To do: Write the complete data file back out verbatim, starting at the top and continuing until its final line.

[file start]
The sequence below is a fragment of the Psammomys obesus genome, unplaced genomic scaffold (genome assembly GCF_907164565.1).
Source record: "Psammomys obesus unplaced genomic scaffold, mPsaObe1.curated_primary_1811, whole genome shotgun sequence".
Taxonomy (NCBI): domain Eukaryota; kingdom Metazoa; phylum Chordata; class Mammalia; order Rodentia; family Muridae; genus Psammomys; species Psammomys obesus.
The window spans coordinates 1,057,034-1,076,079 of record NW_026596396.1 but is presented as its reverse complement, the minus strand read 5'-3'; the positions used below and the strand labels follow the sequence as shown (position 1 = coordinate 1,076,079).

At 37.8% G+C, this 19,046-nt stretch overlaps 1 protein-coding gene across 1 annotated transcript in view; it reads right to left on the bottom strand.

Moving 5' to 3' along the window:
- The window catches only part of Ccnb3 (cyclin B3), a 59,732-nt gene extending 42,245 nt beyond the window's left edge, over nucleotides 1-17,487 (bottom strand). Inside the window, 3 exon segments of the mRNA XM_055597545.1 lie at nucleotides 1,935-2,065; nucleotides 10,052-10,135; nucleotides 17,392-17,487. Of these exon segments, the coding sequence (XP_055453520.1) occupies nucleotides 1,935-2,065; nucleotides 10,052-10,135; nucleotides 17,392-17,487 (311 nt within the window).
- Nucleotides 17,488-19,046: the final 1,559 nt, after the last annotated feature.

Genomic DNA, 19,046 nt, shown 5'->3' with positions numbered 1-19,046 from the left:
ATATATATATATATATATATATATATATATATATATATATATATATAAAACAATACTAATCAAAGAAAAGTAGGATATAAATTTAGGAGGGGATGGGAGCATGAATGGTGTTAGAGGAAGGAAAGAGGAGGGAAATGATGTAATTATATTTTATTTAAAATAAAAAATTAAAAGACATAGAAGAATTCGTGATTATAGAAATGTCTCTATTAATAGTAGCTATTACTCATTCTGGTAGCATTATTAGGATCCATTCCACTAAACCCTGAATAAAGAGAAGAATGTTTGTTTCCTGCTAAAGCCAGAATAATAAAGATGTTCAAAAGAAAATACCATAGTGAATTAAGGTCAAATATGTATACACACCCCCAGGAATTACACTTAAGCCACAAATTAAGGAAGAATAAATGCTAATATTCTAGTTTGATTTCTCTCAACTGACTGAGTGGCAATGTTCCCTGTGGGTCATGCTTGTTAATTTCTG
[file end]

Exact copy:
The sequence below is a fragment of the Psammomys obesus genome, unplaced genomic scaffold (genome assembly GCF_907164565.1).
Source record: "Psammomys obesus unplaced genomic scaffold, mPsaObe1.curated_primary_1811, whole genome shotgun sequence".
Taxonomy (NCBI): domain Eukaryota; kingdom Metazoa; phylum Chordata; class Mammalia; order Rodentia; family Muridae; genus Psammomys; species Psammomys obesus.
The window spans coordinates 1,057,034-1,076,079 of record NW_026596396.1 but is presented as its reverse complement, the minus strand read 5'-3'; the positions used below and the strand labels follow the sequence as shown (position 1 = coordinate 1,076,079).

At 37.8% G+C, this 19,046-nt stretch overlaps 1 protein-coding gene across 1 annotated transcript in view; it reads right to left on the bottom strand.

Moving 5' to 3' along the window:
- The window catches only part of Ccnb3 (cyclin B3), a 59,732-nt gene extending 42,245 nt beyond the window's left edge, over nucleotides 1-17,487 (bottom strand). Inside the window, 3 exon segments of the mRNA XM_055597545.1 lie at nucleotides 1,935-2,065; nucleotides 10,052-10,135; nucleotides 17,392-17,487. Of these exon segments, the coding sequence (XP_055453520.1) occupies nucleotides 1,935-2,065; nucleotides 10,052-10,135; nucleotides 17,392-17,487 (311 nt within the window).
- Nucleotides 17,488-19,046: the final 1,559 nt, after the last annotated feature.

Genomic DNA, 19,046 nt, shown 5'->3' with positions numbered 1-19,046 from the left:
ATATATATATATATATATATATATATATATATATATATATATATATAAAACAATACTAATCAAAGAAAAGTAGGATATAAATTTAGGAGGGGATGGGAGCATGAATGGTGTTAGAGGAAGGAAAGAGGAGGGAAATGATGTAATTATATTTTATTTAAAATAAAAAATTAAAAGACATAGAAGAATTCGTGATTATAGAAATGTCTCTATTAATAGTAGCTATTACTCATTCTGGTAGCATTATTAGGATCCATTCCACTAAACCCTGAATAAAGAGAAGAATGTTTGTTTCCTGCTAAAGCCAGAATAATAAAGATGTTCAAAAGAAAATACCATAGTGAATTAAGGTCAAATATGTATACACACCCCCAGGAATTACACTTAAGCCACAAATTAAGGAAGAATAAATGCTAATATTCTAGTTTGATTTCTCTCAACTGACTGAGTGGCAATGTTCCCTGTGGGTCATGCTTGTTAATTTCTG